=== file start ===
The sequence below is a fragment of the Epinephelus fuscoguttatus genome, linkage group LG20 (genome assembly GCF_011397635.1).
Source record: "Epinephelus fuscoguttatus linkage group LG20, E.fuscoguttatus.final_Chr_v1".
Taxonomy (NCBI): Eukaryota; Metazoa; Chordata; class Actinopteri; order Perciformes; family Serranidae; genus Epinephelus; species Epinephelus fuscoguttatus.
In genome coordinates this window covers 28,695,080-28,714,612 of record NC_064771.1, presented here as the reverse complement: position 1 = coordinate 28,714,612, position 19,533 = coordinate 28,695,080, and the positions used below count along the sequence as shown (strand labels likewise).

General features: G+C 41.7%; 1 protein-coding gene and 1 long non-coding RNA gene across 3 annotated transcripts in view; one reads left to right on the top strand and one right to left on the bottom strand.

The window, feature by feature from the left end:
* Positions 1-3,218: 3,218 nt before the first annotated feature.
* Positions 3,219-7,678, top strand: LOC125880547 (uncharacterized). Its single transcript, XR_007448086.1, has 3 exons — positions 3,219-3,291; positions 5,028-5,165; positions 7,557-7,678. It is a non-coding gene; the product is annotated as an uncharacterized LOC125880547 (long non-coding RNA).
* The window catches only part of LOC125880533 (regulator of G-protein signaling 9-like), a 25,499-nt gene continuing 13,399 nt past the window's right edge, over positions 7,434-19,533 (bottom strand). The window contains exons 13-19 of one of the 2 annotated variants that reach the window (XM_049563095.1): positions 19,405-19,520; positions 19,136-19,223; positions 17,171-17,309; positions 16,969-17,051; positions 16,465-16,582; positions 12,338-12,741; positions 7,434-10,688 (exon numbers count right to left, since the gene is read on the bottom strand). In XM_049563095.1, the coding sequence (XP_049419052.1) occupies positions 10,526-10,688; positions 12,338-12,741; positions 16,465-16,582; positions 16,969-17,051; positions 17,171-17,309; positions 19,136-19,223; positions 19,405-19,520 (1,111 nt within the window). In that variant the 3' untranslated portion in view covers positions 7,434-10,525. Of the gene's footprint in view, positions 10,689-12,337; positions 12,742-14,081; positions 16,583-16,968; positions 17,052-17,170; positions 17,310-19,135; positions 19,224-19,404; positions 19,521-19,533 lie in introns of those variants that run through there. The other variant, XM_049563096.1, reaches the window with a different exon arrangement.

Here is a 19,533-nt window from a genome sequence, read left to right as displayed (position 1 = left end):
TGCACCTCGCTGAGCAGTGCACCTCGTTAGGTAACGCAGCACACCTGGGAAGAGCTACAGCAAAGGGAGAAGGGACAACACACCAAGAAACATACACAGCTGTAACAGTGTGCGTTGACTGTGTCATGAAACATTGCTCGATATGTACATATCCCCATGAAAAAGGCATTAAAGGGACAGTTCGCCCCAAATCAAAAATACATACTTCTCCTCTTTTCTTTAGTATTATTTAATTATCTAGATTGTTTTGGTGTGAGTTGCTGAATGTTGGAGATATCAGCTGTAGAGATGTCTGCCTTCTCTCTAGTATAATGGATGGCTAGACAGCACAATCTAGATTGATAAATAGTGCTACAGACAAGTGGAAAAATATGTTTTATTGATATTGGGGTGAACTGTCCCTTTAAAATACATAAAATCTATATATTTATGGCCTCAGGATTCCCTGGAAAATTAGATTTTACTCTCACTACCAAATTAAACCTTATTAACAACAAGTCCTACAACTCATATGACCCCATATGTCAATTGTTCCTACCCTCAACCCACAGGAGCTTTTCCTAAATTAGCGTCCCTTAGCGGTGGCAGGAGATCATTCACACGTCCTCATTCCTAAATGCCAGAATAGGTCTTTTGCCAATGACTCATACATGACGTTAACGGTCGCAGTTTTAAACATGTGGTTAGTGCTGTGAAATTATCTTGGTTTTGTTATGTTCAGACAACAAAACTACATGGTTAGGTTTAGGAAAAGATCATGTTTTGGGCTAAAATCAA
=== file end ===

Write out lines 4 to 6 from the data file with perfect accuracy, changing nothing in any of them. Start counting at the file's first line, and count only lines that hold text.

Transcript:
In genome coordinates this window covers 28,695,080-28,714,612 of record NC_064771.1, presented here as the reverse complement: position 1 = coordinate 28,714,612, position 19,533 = coordinate 28,695,080, and the positions used below count along the sequence as shown (strand labels likewise).

General features: G+C 41.7%; 1 protein-coding gene and 1 long non-coding RNA gene across 3 annotated transcripts in view; one reads left to right on the top strand and one right to left on the bottom strand.

The window, feature by feature from the left end: